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The Supermoon's Second Night Was Even More Incredible

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If it is nighttime where you are right now -- GO OUTSIDE!

I mean, after you read this about the first night of the supermoon, then also this post, and are then inspired to go outside.

Seriously, if you don't go out you're going to miss out on some quality Instagram photos or at least miss out on the chance to howl at the moon, which is the closest to the Earth tonight since 1948.

The moon is so close to Earth, it's like, "Hey, what's up, hello."

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"Something always brings me back to you, it never takes too long." -- The moon singing "Gravity" by five-time Grammy award winning Sarah Bareilles to the Earth.

Reuters

Here's the moon creeping up behind a statue of Jesus Christ in Havana, Cuba.

Reuters

Oops, this is a superMOM. Not sure how this got in here. Enjoy anyway!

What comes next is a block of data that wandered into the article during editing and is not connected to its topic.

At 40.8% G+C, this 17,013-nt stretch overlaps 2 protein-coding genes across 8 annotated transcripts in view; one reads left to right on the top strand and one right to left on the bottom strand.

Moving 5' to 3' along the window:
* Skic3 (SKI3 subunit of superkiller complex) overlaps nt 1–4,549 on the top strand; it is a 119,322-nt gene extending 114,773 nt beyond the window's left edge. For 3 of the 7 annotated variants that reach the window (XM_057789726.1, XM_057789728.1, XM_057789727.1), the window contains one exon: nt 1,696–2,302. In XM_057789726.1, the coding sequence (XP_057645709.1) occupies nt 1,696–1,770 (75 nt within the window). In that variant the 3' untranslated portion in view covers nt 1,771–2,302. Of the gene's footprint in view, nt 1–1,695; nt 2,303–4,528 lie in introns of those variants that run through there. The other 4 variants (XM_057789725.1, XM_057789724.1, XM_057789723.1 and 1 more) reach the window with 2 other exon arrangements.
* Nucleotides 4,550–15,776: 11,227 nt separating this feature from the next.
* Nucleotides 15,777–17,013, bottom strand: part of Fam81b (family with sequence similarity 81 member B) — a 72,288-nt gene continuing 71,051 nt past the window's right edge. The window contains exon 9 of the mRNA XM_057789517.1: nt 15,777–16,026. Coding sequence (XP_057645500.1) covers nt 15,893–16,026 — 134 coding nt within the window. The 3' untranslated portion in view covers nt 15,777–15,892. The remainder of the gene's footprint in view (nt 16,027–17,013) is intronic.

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A shy supermoon peaked at humans from behind a building in Barcelona, Spain.

Reuters

Just why is the moon so close to the Earth? It misses us, of course. Every year the moon moves 1.5 inches away from us each year. (One day, you will leave me too... to go read some more great content on Elite Daily!)

When the sun, moon and Earth line up, supermoons occur. It also looks larger due to being closer to the horizon. Seeing the moon line up through trees or buildings makes it seem extra large.

Supermoons will happen three times in 2016. One happened already in October, and the next one will happen on December 14.

But don't worry, moon. You'll always be SUPER to us, regardless of your size.

It's not the size of the boat, but the motion of the ocean (which the moon creates because its gravity makes waves).

Go outside already! Then come back inside because it is dark and scary out there.